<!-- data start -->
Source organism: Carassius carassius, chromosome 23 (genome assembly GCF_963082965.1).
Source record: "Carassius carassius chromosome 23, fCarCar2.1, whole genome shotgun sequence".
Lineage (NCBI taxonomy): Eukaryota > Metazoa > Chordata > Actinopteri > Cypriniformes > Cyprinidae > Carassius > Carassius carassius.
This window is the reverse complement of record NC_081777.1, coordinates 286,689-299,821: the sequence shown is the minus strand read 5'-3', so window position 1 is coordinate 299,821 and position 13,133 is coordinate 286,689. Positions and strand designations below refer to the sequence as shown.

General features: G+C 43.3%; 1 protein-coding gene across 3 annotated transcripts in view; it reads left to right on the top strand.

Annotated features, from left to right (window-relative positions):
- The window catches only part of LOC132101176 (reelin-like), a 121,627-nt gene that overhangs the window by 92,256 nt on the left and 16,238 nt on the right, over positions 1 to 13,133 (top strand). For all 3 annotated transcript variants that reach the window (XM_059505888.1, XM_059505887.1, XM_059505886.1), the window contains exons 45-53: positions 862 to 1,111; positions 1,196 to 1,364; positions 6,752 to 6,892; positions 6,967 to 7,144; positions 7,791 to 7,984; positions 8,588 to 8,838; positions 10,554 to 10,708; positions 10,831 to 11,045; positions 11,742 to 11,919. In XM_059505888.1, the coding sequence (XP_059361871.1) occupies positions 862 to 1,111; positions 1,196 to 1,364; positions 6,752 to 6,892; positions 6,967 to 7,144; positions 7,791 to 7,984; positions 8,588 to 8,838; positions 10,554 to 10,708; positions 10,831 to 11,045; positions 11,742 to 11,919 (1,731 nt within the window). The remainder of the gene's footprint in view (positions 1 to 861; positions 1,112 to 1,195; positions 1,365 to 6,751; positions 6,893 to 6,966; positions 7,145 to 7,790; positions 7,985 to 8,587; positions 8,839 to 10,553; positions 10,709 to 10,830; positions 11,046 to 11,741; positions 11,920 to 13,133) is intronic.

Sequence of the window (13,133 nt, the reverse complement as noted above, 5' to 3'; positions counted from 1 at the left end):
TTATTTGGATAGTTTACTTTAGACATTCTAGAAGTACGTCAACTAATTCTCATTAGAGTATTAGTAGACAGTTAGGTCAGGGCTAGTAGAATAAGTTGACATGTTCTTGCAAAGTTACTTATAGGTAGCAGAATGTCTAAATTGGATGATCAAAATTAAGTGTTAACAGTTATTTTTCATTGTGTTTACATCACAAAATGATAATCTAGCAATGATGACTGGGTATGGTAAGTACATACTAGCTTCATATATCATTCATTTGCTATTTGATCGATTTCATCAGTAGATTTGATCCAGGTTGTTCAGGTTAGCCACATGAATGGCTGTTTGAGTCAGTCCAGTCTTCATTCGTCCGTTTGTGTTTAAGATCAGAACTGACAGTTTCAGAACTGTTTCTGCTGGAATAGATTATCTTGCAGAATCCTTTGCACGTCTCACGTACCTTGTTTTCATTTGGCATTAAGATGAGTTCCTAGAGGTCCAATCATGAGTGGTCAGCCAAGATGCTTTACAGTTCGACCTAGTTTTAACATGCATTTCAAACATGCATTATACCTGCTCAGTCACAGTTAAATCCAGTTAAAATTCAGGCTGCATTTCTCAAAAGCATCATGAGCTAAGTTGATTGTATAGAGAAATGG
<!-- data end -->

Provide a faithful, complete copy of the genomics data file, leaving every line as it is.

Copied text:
Source organism: Carassius carassius, chromosome 23 (genome assembly GCF_963082965.1).
Source record: "Carassius carassius chromosome 23, fCarCar2.1, whole genome shotgun sequence".
Lineage (NCBI taxonomy): Eukaryota > Metazoa > Chordata > Actinopteri > Cypriniformes > Cyprinidae > Carassius > Carassius carassius.
This window is the reverse complement of record NC_081777.1, coordinates 286,689-299,821: the sequence shown is the minus strand read 5'-3', so window position 1 is coordinate 299,821 and position 13,133 is coordinate 286,689. Positions and strand designations below refer to the sequence as shown.

General features: G+C 43.3%; 1 protein-coding gene across 3 annotated transcripts in view; it reads left to right on the top strand.

Annotated features, from left to right (window-relative positions):
- The window catches only part of LOC132101176 (reelin-like), a 121,627-nt gene that overhangs the window by 92,256 nt on the left and 16,238 nt on the right, over positions 1 to 13,133 (top strand). For all 3 annotated transcript variants that reach the window (XM_059505888.1, XM_059505887.1, XM_059505886.1), the window contains exons 45-53: positions 862 to 1,111; positions 1,196 to 1,364; positions 6,752 to 6,892; positions 6,967 to 7,144; positions 7,791 to 7,984; positions 8,588 to 8,838; positions 10,554 to 10,708; positions 10,831 to 11,045; positions 11,742 to 11,919. In XM_059505888.1, the coding sequence (XP_059361871.1) occupies positions 862 to 1,111; positions 1,196 to 1,364; positions 6,752 to 6,892; positions 6,967 to 7,144; positions 7,791 to 7,984; positions 8,588 to 8,838; positions 10,554 to 10,708; positions 10,831 to 11,045; positions 11,742 to 11,919 (1,731 nt within the window). The remainder of the gene's footprint in view (positions 1 to 861; positions 1,112 to 1,195; positions 1,365 to 6,751; positions 6,893 to 6,966; positions 7,145 to 7,790; positions 7,985 to 8,587; positions 8,839 to 10,553; positions 10,709 to 10,830; positions 11,046 to 11,741; positions 11,920 to 13,133) is intronic.

Sequence of the window (13,133 nt, the reverse complement as noted above, 5' to 3'; positions counted from 1 at the left end):
TTATTTGGATAGTTTACTTTAGACATTCTAGAAGTACGTCAACTAATTCTCATTAGAGTATTAGTAGACAGTTAGGTCAGGGCTAGTAGAATAAGTTGACATGTTCTTGCAAAGTTACTTATAGGTAGCAGAATGTCTAAATTGGATGATCAAAATTAAGTGTTAACAGTTATTTTTCATTGTGTTTACATCACAAAATGATAATCTAGCAATGATGACTGGGTATGGTAAGTACATACTAGCTTCATATATCATTCATTTGCTATTTGATCGATTTCATCAGTAGATTTGATCCAGGTTGTTCAGGTTAGCCACATGAATGGCTGTTTGAGTCAGTCCAGTCTTCATTCGTCCGTTTGTGTTTAAGATCAGAACTGACAGTTTCAGAACTGTTTCTGCTGGAATAGATTATCTTGCAGAATCCTTTGCACGTCTCACGTACCTTGTTTTCATTTGGCATTAAGATGAGTTCCTAGAGGTCCAATCATGAGTGGTCAGCCAAGATGCTTTACAGTTCGACCTAGTTTTAACATGCATTTCAAACATGCATTATACCTGCTCAGTCACAGTTAAATCCAGTTAAAATTCAGGCTGCATTTCTCAAAAGCATCATGAGCTAAGTTGATTGTATAGAGAAATGG